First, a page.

Let’s face it: You wouldn’t want to stay very long in most hospitals.
They smell bad, and they’re full of screaming lunatics. Even stray dogs wouldn’t eat the food.
But new research shows that some hospitals don’t want you in there very long, either. In fact, like the local flophouse, they’re more interested in turning over beds than in actually taking care of you.
And if you’re brought in for a serious problem, they might try to shove you back out BEFORE they’ve fixed you up.
I know that sounds crazily irresponsible. But it’s TRUE, as the study finds that one in five seniors are sent home with shaky vital signs — readings in some cases so poor that they should be under constant watch.
Instead, they’re getting the boot.
Some of them are still running a dangerously high fever — but are told tough luck. Go home, and take some Advil.
Some have heart rates still galloping like a spooked horse… but they’re sent home, too.
Still others have problems with their blood pressure… respiratory rates… and oxygen saturation.
These aren’t optional signs of your health. They’re called “VITAL” signs — and there’s a reason these key measures are monitored 24/7 when you’re in a jam.
But the study finds many folks are being sent home with at least one of these vital signs still way off — and some have two or three vital signs on the fritz, but are tossed out anyway.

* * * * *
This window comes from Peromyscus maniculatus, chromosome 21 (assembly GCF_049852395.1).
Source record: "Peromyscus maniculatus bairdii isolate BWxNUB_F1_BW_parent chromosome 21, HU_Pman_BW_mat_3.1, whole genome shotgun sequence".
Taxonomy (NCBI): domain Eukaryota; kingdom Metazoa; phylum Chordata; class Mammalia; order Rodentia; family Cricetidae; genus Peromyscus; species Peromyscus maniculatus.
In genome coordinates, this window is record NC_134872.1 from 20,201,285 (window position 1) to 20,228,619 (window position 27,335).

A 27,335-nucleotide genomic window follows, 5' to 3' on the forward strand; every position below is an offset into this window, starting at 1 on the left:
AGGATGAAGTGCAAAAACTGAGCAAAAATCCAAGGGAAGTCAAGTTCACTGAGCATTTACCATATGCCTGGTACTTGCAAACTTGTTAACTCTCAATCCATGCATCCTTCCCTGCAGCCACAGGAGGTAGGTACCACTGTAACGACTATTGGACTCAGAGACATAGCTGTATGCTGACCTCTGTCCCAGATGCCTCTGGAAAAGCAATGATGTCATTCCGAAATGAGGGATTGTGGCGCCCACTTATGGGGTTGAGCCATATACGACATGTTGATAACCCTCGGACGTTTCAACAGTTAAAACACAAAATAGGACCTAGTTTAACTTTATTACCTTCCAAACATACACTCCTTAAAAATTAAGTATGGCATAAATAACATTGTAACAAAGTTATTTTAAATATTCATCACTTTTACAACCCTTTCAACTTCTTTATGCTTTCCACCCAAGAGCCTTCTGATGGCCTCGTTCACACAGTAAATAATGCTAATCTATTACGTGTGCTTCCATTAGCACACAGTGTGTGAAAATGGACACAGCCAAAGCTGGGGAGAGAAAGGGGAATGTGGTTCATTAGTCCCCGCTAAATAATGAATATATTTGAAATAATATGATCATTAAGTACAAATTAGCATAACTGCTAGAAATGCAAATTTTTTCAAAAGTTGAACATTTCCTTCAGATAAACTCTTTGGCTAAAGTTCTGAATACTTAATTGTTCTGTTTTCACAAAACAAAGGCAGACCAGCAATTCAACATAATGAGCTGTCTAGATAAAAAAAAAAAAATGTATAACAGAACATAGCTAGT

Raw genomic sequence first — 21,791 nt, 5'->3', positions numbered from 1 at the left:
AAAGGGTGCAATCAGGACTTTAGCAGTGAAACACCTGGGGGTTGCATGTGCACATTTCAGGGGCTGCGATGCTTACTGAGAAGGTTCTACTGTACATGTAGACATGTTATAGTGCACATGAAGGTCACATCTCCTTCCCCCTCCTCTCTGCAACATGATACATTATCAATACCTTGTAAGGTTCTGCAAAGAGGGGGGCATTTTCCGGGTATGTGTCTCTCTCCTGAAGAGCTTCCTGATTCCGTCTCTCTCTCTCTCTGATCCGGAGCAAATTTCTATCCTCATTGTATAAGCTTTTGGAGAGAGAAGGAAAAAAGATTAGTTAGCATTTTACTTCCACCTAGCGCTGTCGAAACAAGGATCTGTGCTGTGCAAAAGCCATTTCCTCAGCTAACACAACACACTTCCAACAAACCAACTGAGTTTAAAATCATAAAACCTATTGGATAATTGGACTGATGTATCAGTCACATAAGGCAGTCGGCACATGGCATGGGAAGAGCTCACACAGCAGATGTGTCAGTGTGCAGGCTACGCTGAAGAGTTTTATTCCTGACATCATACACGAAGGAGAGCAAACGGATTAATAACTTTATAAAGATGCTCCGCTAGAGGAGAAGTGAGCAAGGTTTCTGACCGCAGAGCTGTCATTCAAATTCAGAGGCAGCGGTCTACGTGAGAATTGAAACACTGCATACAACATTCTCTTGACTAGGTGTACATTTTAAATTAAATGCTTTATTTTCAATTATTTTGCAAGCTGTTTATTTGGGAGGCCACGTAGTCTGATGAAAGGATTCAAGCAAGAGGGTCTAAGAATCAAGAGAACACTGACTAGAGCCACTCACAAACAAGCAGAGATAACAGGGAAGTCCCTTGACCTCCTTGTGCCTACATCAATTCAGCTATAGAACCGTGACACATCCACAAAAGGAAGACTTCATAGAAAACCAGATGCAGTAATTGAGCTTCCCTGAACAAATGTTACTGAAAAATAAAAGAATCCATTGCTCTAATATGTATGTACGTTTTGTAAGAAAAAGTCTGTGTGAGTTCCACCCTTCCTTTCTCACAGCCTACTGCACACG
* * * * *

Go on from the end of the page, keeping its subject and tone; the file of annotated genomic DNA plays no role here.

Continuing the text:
And that can have devastating consequences.
Seniors with just one vital sign out of whack are 36 percent more likely to end up right back in the hospital inside of a month — and more than TWICE as likely to die, according to the study.
And folks released with three or more wonky vital signs are FOUR TIMES more likely to die!
If that’s not an indication that hospitals have got their priorities screwed up, I don’t know what is — because there’s no way in heck feverish seniors still struggling to breathe should be sent back home.
But it’s happening, and it’s happening every single day.
Look, I know the score. If someone at the hospital asks if you want to go home, you’ll practically leap out of your bed.
Of course you want to go home, and I don’t blame you. But if you go home before you’re stable, you could end up right back in the joint — and that’s if you’re lucky.
If you’re not, your wife might be calling a coroner instead of an ambulance.
So when you’re in for care, make sure you actually get it — BEFORE you go home.